Mention 1977 and anyone of cognizant age on July 1 that year will probably not link it to a seminal event for the local and southern African freight sector.
That was C-Day when South Africa’s then four principal ports officially launched container handling and transport to align the country with a worldwide phenomenon that was reshaping international shipping, rail and road movement of cargo point-to-point. It was the culmination of an evolution that was years in the making as local shipping and freight companies experimented with the now ubiquitous box.
One of the pioneers in Durban was Christopher Lee, today chairman of Container World. He told Freight News: “I actually started in the container industry in South Africa in 1972 when the Freight Services Group brought me out from the United Kingdom to help set up and develop a container division within the group.
“I can tell you it was a real challenge in those days, with minimal facilities around the country to handle containers. Nevertheless, we developed a domestic FCL container service across the country and pioneered containerised imports and exports. Probably the most interesting was a joint venture we had with a Norwegian shipping line that owned a fleet of modern, handy-sized bulk carriers. Some of these loaded sized coal at the Bluff. The coal was then trimmed level, covered with dunnage, and on top we loaded export containers using the ships’ 12.5-ton cranes, which could be twinned to lift 25 tons.
“The ships then sailed to Cape Town where we would load up to 200 x 20ft containers of canned fruit for John West Foods in Liverpool, the containers being transhipped in Rotterdam to Tilbury in the UK. From there it was railed to Liverpool. How we packed the canned fruit and moved the containers from the canners is another story in itself!”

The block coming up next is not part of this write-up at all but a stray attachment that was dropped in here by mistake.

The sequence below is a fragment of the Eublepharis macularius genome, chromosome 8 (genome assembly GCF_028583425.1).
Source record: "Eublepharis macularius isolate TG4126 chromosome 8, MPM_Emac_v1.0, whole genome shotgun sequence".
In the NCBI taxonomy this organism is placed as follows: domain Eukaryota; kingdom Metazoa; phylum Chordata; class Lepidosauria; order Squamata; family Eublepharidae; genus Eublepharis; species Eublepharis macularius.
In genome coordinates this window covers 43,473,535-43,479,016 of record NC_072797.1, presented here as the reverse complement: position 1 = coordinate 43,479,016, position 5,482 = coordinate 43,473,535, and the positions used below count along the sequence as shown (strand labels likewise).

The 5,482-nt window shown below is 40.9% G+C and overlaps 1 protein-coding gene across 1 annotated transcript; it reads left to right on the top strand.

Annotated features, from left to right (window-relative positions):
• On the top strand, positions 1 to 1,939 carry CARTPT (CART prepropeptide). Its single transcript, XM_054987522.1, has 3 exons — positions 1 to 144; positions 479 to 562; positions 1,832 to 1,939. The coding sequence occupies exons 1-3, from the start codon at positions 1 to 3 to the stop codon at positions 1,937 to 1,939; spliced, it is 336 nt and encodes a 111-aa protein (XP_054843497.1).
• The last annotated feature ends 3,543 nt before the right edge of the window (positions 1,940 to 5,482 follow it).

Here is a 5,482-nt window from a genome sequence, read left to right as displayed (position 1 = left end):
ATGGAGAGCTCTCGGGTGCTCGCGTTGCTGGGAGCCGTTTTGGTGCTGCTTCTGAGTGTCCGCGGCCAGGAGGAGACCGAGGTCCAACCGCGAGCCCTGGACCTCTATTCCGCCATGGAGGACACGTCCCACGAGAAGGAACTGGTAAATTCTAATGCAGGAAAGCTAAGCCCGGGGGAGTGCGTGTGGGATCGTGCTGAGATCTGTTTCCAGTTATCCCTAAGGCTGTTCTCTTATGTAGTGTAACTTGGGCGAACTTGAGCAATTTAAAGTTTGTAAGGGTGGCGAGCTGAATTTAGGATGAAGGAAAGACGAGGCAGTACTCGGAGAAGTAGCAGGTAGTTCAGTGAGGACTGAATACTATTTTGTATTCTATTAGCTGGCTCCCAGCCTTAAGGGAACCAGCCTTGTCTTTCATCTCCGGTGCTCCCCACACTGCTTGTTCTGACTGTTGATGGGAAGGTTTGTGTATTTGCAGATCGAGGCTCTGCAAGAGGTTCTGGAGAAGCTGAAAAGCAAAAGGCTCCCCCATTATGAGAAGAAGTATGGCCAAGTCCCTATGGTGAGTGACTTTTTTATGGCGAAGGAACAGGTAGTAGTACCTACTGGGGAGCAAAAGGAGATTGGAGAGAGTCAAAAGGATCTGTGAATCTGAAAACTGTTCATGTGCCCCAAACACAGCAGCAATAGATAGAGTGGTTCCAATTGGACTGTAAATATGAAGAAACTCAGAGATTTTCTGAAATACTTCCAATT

By 1977 South African Railways & Harbours (SAR&H) had decided to officially adopt this new transport method in a simultaneous opening of the container harbours of Durban, Cape Town, Port Elizabeth and the inland port of City Deep. It was, at the time, recognised as a triumph of coordination to change a whole mode of transport, which was unmatched in the world.
Container introduction also meshed with the nascent use of basic computers to control and track containers as they criss-crossed the world and South Africa - later to embrace the southern African region. Over the past 45 years, more elements have been computerised to reduce paperwork and facilitate speedier movement of containers across borders.
However, with success comes the problems of change. The road freight sector has been at odds with the authorities to increase the height of boxes on trailers to aid the industry to move products more economically. It has been a 15-year battle that is still not resolved and the hauliers believe that the country is falling out of sync with international trends and standards. These containers are referred to as “high-cube”. While there is some government concern over the issue of bridge and tunnel height, the main concern appears to be poor design of local trucks for container transportation.
The Cape Town Chamber of Commerce and Industry has expressed concerns over the cost of converting high-cube container transporters. This could be in the region of R300 000 per trailer to rectify them.